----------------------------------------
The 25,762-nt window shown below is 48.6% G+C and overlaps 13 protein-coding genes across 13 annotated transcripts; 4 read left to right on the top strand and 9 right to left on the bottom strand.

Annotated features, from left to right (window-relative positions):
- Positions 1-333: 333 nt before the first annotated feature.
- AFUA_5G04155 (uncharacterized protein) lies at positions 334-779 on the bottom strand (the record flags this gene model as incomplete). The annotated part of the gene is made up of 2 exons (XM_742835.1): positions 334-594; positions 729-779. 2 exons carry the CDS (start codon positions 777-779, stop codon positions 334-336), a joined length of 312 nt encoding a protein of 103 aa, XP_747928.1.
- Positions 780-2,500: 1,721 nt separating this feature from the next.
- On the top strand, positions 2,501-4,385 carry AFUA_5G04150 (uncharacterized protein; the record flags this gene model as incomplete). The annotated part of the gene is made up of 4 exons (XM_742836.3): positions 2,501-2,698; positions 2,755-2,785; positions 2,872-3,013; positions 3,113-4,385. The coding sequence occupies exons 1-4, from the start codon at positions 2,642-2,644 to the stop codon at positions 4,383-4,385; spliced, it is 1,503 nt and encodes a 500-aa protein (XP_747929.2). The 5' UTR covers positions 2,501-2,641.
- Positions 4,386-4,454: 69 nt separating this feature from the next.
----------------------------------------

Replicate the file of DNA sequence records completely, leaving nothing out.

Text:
The 25,762-nt window shown below is 48.6% G+C and overlaps 13 protein-coding genes across 13 annotated transcripts; 4 read left to right on the top strand and 9 right to left on the bottom strand.

Annotated features, from left to right (window-relative positions):
- Positions 1-333: 333 nt before the first annotated feature.
- AFUA_5G04155 (uncharacterized protein) lies at positions 334-779 on the bottom strand (the record flags this gene model as incomplete). The annotated part of the gene is made up of 2 exons (XM_742835.1): positions 334-594; positions 729-779. 2 exons carry the CDS (start codon positions 777-779, stop codon positions 334-336), a joined length of 312 nt encoding a protein of 103 aa, XP_747928.1.
- Positions 780-2,500: 1,721 nt separating this feature from the next.
- On the top strand, positions 2,501-4,385 carry AFUA_5G04150 (uncharacterized protein; the record flags this gene model as incomplete). The annotated part of the gene is made up of 4 exons (XM_742836.3): positions 2,501-2,698; positions 2,755-2,785; positions 2,872-3,013; positions 3,113-4,385. The coding sequence occupies exons 1-4, from the start codon at positions 2,642-2,644 to the stop codon at positions 4,383-4,385; spliced, it is 1,503 nt and encodes a 500-aa protein (XP_747929.2). The 5' UTR covers positions 2,501-2,641.
- Positions 4,386-4,454: 69 nt separating this feature from the next.